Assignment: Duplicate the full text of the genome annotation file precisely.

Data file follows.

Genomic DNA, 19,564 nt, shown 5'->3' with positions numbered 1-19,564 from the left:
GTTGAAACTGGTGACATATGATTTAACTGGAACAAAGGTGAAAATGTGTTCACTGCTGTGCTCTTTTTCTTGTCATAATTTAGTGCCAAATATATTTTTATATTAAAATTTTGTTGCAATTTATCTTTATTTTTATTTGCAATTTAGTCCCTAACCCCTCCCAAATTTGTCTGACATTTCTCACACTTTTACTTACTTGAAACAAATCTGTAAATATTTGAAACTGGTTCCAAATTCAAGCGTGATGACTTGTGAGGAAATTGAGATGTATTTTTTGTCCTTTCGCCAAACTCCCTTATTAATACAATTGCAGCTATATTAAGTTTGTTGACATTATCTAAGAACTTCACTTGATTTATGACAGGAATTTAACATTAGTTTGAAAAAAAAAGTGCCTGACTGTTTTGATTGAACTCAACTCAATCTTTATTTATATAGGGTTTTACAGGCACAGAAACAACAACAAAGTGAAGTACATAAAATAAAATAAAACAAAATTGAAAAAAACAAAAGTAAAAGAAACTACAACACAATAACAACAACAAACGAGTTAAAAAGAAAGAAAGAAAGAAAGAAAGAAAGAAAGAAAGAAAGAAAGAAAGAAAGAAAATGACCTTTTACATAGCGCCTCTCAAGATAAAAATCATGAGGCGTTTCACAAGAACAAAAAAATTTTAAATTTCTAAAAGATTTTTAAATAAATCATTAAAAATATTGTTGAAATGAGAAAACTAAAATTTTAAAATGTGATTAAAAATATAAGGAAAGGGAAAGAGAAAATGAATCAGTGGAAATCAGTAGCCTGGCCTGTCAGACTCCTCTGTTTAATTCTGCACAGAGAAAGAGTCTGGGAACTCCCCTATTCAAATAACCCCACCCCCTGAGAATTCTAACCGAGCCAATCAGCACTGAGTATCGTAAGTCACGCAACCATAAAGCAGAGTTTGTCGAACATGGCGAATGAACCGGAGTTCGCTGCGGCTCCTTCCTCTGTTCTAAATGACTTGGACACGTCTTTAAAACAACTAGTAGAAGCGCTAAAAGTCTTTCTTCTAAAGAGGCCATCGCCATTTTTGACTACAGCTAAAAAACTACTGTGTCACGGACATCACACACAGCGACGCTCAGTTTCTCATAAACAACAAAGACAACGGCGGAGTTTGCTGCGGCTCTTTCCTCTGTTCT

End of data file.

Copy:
Genomic DNA, 19,564 nt, shown 5'->3' with positions numbered 1-19,564 from the left:
GTTGAAACTGGTGACATATGATTTAACTGGAACAAAGGTGAAAATGTGTTCACTGCTGTGCTCTTTTTCTTGTCATAATTTAGTGCCAAATATATTTTTATATTAAAATTTTGTTGCAATTTATCTTTATTTTTATTTGCAATTTAGTCCCTAACCCCTCCCAAATTTGTCTGACATTTCTCACACTTTTACTTACTTGAAACAAATCTGTAAATATTTGAAACTGGTTCCAAATTCAAGCGTGATGACTTGTGAGGAAATTGAGATGTATTTTTTGTCCTTTCGCCAAACTCCCTTATTAATACAATTGCAGCTATATTAAGTTTGTTGACATTATCTAAGAACTTCACTTGATTTATGACAGGAATTTAACATTAGTTTGAAAAAAAAAGTGCCTGACTGTTTTGATTGAACTCAACTCAATCTTTATTTATATAGGGTTTTACAGGCACAGAAACAACAACAAAGTGAAGTACATAAAATAAAATAAAACAAAATTGAAAAAAACAAAAGTAAAAGAAACTACAACACAATAACAACAACAAACGAGTTAAAAAGAAAGAAAGAAAGAAAGAAAGAAAGAAAGAAAGAAAGAAAGAAAGAAAGAAAATGACCTTTTACATAGCGCCTCTCAAGATAAAAATCATGAGGCGTTTCACAAGAACAAAAAAATTTTAAATTTCTAAAAGATTTTTAAATAAATCATTAAAAATATTGTTGAAATGAGAAAACTAAAATTTTAAAATGTGATTAAAAATATAAGGAAAGGGAAAGAGAAAATGAATCAGTGGAAATCAGTAGCCTGGCCTGTCAGACTCCTCTGTTTAATTCTGCACAGAGAAAGAGTCTGGGAACTCCCCTATTCAAATAACCCCACCCCCTGAGAATTCTAACCGAGCCAATCAGCACTGAGTATCGTAAGTCACGCAACCATAAAGCAGAGTTTGTCGAACATGGCGAATGAACCGGAGTTCGCTGCGGCTCCTTCCTCTGTTCTAAATGACTTGGACACGTCTTTAAAACAACTAGTAGAAGCGCTAAAAGTCTTTCTTCTAAAGAGGCCATCGCCATTTTTGACTACAGCTAAAAAACTACTGTGTCACGGACATCACACACAGCGACGCTCAGTTTCTCATAAACAACAAAGACAACGGCGGAGTTTGCTGCGGCTCTTTCCTCTGTTCT